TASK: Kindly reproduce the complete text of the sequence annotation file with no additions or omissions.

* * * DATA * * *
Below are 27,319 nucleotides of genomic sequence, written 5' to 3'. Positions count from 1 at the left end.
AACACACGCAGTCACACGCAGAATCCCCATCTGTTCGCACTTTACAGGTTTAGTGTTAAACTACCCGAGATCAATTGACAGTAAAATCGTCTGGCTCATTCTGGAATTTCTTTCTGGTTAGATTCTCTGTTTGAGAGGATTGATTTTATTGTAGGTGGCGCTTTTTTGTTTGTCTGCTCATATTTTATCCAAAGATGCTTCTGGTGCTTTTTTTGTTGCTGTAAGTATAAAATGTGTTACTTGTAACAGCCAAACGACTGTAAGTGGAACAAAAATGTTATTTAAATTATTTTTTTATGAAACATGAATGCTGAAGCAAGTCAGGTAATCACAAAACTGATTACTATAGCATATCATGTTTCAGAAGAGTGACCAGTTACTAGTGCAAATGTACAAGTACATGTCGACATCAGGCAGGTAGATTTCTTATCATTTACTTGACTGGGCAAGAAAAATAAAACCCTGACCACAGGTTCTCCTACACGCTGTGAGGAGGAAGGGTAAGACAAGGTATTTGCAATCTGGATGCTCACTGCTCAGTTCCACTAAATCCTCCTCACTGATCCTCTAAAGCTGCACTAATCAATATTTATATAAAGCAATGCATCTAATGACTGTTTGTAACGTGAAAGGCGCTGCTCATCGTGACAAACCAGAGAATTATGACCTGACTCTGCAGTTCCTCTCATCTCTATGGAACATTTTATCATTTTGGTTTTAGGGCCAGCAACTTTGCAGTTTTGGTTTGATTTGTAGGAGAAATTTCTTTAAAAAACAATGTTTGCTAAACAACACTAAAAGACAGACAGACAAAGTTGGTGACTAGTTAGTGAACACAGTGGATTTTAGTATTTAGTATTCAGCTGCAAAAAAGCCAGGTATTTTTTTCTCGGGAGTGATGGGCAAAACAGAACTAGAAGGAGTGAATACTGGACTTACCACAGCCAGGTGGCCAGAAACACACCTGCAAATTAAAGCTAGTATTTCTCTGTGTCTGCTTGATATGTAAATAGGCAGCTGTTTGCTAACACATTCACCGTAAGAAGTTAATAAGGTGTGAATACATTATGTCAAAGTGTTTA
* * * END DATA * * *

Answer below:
Below are 27,319 nucleotides of genomic sequence, written 5' to 3'. Positions count from 1 at the left end.
AACACACGCAGTCACACGCAGAATCCCCATCTGTTCGCACTTTACAGGTTTAGTGTTAAACTACCCGAGATCAATTGACAGTAAAATCGTCTGGCTCATTCTGGAATTTCTTTCTGGTTAGATTCTCTGTTTGAGAGGATTGATTTTATTGTAGGTGGCGCTTTTTTGTTTGTCTGCTCATATTTTATCCAAAGATGCTTCTGGTGCTTTTTTTGTTGCTGTAAGTATAAAATGTGTTACTTGTAACAGCCAAACGACTGTAAGTGGAACAAAAATGTTATTTAAATTATTTTTTTATGAAACATGAATGCTGAAGCAAGTCAGGTAATCACAAAACTGATTACTATAGCATATCATGTTTCAGAAGAGTGACCAGTTACTAGTGCAAATGTACAAGTACATGTCGACATCAGGCAGGTAGATTTCTTATCATTTACTTGACTGGGCAAGAAAAATAAAACCCTGACCACAGGTTCTCCTACACGCTGTGAGGAGGAAGGGTAAGACAAGGTATTTGCAATCTGGATGCTCACTGCTCAGTTCCACTAAATCCTCCTCACTGATCCTCTAAAGCTGCACTAATCAATATTTATATAAAGCAATGCATCTAATGACTGTTTGTAACGTGAAAGGCGCTGCTCATCGTGACAAACCAGAGAATTATGACCTGACTCTGCAGTTCCTCTCATCTCTATGGAACATTTTATCATTTTGGTTTTAGGGCCAGCAACTTTGCAGTTTTGGTTTGATTTGTAGGAGAAATTTCTTTAAAAAACAATGTTTGCTAAACAACACTAAAAGACAGACAGACAAAGTTGGTGACTAGTTAGTGAACACAGTGGATTTTAGTATTTAGTATTCAGCTGCAAAAAAGCCAGGTATTTTTTTCTCGGGAGTGATGGGCAAAACAGAACTAGAAGGAGTGAATACTGGACTTACCACAGCCAGGTGGCCAGAAACACACCTGCAAATTAAAGCTAGTATTTCTCTGTGTCTGCTTGATATGTAAATAGGCAGCTGTTTGCTAACACATTCACCGTAAGAAGTTAATAAGGTGTGAATACATTATGTCAAAGTGTTTA